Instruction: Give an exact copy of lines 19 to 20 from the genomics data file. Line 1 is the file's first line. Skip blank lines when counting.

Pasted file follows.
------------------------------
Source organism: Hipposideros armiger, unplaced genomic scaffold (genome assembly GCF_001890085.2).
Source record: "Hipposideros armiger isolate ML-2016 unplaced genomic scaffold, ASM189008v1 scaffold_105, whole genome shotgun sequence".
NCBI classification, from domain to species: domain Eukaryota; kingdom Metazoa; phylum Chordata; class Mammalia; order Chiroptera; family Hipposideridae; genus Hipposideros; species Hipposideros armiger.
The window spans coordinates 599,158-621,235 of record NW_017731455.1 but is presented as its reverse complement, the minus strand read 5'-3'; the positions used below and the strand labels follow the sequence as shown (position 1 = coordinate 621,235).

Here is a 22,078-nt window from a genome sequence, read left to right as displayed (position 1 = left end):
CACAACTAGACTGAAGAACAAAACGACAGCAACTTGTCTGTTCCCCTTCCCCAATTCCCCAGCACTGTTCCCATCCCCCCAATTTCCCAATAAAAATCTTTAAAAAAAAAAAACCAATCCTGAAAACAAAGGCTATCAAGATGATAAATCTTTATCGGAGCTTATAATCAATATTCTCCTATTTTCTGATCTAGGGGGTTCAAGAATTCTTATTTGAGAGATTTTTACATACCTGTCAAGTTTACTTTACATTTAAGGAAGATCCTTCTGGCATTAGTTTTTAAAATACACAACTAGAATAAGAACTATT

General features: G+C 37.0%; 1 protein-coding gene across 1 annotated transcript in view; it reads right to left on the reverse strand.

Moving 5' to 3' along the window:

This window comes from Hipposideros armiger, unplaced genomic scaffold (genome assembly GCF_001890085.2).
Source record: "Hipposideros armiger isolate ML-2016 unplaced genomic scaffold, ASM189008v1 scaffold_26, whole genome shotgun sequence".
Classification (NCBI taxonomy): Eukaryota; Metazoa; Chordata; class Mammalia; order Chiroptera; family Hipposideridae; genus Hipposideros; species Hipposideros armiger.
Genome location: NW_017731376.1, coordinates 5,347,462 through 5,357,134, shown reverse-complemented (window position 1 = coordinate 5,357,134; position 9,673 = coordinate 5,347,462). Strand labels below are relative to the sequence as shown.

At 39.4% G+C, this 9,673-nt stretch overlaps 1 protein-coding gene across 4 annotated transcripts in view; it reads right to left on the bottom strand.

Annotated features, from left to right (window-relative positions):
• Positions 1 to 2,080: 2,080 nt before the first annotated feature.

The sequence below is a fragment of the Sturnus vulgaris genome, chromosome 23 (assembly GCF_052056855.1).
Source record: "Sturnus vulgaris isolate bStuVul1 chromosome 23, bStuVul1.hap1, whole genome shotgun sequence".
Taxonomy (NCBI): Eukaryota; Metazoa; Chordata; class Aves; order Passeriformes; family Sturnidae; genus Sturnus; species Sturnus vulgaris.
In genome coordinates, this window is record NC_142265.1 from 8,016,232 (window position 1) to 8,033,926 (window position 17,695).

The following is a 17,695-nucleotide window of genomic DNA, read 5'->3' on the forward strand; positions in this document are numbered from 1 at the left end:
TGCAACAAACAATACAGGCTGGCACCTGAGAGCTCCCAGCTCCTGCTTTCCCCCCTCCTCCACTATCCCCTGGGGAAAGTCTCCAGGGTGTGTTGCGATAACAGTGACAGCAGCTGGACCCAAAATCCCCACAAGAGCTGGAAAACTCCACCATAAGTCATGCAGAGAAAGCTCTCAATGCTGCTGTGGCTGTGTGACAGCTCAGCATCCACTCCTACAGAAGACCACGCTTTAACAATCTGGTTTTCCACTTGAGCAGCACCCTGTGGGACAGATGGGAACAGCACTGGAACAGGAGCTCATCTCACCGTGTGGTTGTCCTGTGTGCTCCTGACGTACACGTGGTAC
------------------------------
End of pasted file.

In genome coordinates, this window is record NC_142265.1 from 8,016,232 (window position 1) to 8,033,926 (window position 17,695).

The following is a 17,695-nucleotide window of genomic DNA, read 5'->3' on the forward strand; positions in this document are numbered from 1 at the left end: